Roots of the Art of Taekwondo
The history of Taekwondo has no tangible beginning. As with most of the Asian martial arts, it is more than likely that the precursors to the style were practiced for thousands of years before being ratified into a semi-permanent style.
However, most historians believe that Taekwondo emerged as an art in its own right in the late BCE period, when the Korean peninsula was separated into three kingdoms – Silla, Koguryo and Paekche. At the time referred to as Tae Kyon or Subak, the art was developed by warriors from the Koguryo kingdom in the Korean Peninsula. When the kingdom of Silla was attacked by Japanese pirates, warriors of Koguryo were sent to the kingdoms aid. During this time of cooperation some of the Sillan warriors were instructed in Subak. It is this group of warriors who would later travel the peninsula, teaching the art to many people.
Taekwondo Through the Ages
The focus and techniques of the art have changed throughout the history of Taekwondo. For most of the first millennium CE, wherein Subak was an art taught mostly to military personnel, the focus of the training was primarily for fitness and recreation, allowing soldiers to exercise while developing instincts and reflexes. King Uijong, who held the Korean throne from 1147 until 1170, changed the art’s emphasis from fitness to being primary a fighting style.
Sometime in the second millennium CE, Subak began to be taught to civilian students, not just the military, as had previously been the case. This led to the art growing even more popular within the country. However, over the years as military action became defunct in favor diplomatic resolutions, Subak became less and less popular, forcing the emphasis to be switched once again to a more fitness and spiritually orientated activity.
Death of Subak
Subak as it existed in history died in 1909, when Korea was invaded by the Japanese army. In an attempt to restrict the national spirit of the country, the Japanese banned all Korean martial arts, language and attempted to eradicate the language by the burning of books.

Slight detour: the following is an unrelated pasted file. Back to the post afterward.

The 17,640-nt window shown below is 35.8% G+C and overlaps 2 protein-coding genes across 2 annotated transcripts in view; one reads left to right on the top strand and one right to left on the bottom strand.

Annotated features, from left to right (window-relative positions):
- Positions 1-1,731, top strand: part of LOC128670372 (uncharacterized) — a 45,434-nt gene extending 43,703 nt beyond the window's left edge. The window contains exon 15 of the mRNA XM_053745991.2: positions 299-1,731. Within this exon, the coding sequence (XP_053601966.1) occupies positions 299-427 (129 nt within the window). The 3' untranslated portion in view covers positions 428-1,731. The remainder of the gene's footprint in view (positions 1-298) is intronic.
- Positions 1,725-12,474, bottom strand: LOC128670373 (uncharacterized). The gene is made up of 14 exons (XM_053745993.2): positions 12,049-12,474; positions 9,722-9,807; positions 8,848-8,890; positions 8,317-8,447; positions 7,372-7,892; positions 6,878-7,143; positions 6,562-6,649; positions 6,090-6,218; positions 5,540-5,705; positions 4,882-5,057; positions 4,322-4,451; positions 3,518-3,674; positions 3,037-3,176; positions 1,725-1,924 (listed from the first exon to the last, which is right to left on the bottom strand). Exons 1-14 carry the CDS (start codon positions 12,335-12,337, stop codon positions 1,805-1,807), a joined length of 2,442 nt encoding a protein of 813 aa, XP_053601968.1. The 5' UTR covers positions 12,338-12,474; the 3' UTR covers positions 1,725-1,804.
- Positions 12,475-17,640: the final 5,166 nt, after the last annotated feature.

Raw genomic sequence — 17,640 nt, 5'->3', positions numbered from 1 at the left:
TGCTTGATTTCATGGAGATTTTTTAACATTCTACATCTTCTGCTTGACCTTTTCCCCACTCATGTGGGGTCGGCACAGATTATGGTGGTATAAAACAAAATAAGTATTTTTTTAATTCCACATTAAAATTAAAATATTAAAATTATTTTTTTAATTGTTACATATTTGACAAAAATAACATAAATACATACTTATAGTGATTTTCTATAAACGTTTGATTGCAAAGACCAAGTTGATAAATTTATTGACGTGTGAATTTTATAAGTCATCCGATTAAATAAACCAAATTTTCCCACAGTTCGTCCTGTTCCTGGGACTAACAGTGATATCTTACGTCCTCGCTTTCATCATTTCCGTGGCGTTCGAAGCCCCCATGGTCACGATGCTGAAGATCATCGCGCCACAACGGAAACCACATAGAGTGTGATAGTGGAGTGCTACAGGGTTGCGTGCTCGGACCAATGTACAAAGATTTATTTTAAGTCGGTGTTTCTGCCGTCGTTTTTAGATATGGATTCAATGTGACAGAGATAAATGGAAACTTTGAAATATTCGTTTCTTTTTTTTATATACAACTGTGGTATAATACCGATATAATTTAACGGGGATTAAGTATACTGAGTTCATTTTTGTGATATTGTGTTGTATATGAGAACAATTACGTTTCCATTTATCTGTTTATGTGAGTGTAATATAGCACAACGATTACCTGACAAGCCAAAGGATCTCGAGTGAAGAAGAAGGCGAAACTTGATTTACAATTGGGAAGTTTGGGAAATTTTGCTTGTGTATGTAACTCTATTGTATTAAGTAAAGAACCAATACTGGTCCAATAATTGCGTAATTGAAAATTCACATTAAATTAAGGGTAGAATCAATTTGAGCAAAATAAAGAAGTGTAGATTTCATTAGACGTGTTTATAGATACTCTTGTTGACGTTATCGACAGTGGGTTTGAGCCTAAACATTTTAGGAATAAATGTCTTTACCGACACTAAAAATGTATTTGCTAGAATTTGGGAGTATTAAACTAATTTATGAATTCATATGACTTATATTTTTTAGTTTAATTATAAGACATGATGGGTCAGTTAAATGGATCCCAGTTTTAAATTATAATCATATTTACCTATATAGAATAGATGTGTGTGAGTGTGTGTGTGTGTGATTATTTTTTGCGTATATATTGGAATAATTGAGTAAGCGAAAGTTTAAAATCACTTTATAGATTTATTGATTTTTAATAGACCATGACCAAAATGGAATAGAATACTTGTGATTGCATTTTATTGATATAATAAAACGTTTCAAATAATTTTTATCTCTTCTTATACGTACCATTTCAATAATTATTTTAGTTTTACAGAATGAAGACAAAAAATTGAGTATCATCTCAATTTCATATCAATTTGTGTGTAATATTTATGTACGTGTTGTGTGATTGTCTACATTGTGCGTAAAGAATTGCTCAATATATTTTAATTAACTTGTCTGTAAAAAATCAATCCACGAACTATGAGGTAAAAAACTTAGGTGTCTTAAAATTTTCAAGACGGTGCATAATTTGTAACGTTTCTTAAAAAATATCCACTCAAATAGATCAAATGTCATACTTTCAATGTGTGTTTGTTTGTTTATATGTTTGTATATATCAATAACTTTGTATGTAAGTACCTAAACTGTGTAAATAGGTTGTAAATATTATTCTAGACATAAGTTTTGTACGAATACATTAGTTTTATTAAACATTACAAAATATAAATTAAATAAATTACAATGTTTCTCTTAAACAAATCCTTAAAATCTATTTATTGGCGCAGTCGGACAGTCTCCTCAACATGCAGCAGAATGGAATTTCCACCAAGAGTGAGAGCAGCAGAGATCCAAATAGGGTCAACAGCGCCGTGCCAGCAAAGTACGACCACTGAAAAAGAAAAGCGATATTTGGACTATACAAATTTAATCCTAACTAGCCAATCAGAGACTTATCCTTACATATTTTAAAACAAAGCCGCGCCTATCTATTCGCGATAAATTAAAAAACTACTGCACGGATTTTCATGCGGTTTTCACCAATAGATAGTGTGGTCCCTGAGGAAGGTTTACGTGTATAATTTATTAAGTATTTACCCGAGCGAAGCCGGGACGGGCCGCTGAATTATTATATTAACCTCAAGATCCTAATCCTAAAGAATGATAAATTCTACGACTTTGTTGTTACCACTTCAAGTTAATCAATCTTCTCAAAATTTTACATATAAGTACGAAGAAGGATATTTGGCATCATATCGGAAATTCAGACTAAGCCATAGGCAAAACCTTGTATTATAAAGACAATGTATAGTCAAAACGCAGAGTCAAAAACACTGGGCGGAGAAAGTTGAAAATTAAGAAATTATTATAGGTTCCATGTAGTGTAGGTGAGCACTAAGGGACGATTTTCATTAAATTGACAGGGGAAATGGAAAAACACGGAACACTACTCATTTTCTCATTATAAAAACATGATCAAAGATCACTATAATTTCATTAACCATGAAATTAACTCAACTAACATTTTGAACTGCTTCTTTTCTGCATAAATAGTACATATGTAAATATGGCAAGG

This caused the art of Subak to become more of an underground art, practiced in secret in remote locations and in people’s homes. Due to the disorganization of the art, many divergences occurred in the art through Japan’s 36 year occupation. When Korea was liberated in 1945, many Subak organizations sprang up quickly, but each was different in their approach to the art, emphasizing different aspects of it. These went by a diverse number of names.
Modern Taekwondo history begins in 1945, when Second Lieutenant Hong Hi Choi of the newly reformed Korean Defence Force, a black belt in Karate, began teaching the art of Tae Kyon to his soldiers at the Kwang Ju military base. After a demonstration to President Rhee, it was ordered that all Korean military personnel be trained in martial arts.
Following its successful use in the Korean War, the most prominent instructors of the art were called to a conference to determine standards for the martial art. It was at this time that the name Taekwondo was appended to the art, which roughly translates to “Way of the Hand and Foot” in Korean. The Korea Taekwondo Association was formed to administer the sport.
However, there was much conjecture as to what the regulatory body for the art should be. Hong Hi Choi, after a falling out with his KTA constituents, moved to Montreal, Canada and formed the International Taekwon-Do Federation to act as an international regulatory body.
However, when Hong hi Choi passed away the true leadership of the art was blown wide open, with the ITF and KTA (and newly formed World Taekwondo Federation) both battling for control of the sport. However, it is unlikely either one will take total control anywhere in the future, and it is extremely unlikely the two will ever be combined into one.
Taekwondo is one of the most popular martial arts for people of all ages and nationalities to learn. It is presided over by two competing groups, The World Taekwondo Federation (WTF) and International Taekwon-Do Federation (ITF). The WTF emphasizes more on the sparring element of the art, whereas the ITF embodies the more traditional aspects of it. Taekwondo has been performed at the Summer Olympics since the 2000 Olympic Games in Sydney.
It is estimated that there are approximately 30 million Taekwondo students today, with countless schools, each focusing on different aspects of the original art, or even something completely new.
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Southwick, R. (1998). A Brief History of Taekwondo. In Michigan State University. Retrieved August 20, 2010, from https://www.msu.edu/~spock/history.html.